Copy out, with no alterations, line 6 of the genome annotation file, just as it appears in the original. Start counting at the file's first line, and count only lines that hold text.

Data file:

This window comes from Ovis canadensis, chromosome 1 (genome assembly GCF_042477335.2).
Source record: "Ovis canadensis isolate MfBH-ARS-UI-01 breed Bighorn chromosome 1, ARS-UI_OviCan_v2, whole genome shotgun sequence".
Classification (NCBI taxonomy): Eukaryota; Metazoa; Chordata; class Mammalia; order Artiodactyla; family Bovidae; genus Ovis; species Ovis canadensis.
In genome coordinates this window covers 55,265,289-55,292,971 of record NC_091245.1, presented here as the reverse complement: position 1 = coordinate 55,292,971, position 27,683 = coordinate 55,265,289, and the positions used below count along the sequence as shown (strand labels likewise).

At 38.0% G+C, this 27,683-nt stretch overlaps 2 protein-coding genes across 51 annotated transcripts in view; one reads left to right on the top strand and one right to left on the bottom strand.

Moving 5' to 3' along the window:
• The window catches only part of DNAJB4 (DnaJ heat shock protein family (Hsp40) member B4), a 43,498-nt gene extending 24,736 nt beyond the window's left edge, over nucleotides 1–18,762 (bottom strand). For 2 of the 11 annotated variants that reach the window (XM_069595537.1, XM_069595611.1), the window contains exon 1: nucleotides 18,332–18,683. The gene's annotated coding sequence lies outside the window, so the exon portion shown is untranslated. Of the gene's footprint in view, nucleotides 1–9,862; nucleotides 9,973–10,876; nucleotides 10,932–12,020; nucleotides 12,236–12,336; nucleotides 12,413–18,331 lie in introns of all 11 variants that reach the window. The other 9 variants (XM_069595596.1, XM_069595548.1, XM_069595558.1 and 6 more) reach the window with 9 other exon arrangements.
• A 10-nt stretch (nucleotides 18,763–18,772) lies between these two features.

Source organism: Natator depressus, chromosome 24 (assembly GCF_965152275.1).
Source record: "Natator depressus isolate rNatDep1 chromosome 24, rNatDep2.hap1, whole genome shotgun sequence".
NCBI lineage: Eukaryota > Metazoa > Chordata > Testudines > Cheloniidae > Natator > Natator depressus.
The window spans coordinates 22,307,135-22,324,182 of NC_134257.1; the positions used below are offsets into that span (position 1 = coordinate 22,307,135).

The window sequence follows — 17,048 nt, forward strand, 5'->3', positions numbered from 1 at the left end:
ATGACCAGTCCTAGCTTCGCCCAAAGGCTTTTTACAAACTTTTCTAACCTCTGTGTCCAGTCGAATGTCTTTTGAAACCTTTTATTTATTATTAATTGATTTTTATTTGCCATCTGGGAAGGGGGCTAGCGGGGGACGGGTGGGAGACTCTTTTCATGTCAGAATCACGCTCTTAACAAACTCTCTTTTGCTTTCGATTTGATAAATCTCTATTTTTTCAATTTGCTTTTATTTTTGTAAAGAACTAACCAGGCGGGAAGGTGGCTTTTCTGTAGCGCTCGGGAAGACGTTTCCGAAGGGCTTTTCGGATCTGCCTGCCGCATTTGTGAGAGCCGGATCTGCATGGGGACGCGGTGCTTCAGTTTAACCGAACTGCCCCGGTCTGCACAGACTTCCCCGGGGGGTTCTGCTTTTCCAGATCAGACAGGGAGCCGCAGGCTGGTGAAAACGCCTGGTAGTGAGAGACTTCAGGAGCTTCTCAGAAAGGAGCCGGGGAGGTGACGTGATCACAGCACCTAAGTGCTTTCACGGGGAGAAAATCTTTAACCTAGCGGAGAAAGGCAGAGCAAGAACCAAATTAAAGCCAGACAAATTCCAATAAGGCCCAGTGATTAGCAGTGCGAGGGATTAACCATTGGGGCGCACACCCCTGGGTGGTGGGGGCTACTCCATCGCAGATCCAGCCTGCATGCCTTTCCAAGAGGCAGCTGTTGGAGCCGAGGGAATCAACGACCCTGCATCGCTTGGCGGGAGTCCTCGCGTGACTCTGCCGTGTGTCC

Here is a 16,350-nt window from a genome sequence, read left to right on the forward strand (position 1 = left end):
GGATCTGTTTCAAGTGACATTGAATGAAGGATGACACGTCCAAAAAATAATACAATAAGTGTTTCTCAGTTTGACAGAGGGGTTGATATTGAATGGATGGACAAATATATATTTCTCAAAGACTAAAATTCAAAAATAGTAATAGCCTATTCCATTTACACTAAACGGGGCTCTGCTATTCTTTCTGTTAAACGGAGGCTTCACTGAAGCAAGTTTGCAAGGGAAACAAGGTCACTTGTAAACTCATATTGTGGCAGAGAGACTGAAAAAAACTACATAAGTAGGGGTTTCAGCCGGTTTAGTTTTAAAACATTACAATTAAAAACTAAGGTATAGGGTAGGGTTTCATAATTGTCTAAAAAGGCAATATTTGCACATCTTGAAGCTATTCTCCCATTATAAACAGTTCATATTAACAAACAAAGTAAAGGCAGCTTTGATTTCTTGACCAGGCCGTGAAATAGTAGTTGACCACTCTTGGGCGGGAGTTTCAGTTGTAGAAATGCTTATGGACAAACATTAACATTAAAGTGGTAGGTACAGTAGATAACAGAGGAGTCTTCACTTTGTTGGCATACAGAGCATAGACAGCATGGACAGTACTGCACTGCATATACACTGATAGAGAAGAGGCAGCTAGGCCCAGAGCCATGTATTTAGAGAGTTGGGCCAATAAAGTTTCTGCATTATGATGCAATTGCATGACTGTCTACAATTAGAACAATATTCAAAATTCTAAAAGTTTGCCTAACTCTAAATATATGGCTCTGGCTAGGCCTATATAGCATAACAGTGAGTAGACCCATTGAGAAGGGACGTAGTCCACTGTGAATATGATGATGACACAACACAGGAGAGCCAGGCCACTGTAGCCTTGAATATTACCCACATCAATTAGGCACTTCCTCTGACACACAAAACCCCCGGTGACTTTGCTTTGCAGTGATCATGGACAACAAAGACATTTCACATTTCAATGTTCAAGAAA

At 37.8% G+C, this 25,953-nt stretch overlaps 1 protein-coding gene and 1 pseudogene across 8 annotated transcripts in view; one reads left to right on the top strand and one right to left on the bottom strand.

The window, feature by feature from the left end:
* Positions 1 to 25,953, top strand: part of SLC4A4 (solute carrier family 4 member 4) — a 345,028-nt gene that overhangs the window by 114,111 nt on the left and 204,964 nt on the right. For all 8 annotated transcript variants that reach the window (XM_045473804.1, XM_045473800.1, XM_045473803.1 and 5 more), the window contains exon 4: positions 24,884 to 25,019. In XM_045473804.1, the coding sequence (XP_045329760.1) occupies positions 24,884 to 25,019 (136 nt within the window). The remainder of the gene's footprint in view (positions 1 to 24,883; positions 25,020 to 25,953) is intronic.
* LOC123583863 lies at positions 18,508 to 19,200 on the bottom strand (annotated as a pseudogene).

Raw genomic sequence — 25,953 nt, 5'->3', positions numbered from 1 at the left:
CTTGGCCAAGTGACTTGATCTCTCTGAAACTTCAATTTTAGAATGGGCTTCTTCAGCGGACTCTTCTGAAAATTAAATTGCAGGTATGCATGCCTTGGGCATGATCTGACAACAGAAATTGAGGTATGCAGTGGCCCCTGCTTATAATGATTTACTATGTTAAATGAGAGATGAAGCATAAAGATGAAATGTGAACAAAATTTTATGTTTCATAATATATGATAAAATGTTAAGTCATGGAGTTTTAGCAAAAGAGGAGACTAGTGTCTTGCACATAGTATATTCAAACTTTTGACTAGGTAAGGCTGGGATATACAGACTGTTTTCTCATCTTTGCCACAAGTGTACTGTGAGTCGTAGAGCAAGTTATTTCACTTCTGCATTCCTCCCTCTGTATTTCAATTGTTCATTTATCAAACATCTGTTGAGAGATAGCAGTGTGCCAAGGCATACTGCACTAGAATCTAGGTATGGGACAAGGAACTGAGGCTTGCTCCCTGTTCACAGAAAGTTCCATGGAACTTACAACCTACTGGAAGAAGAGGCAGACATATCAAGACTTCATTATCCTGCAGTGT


Moving 5' to 3' along the window: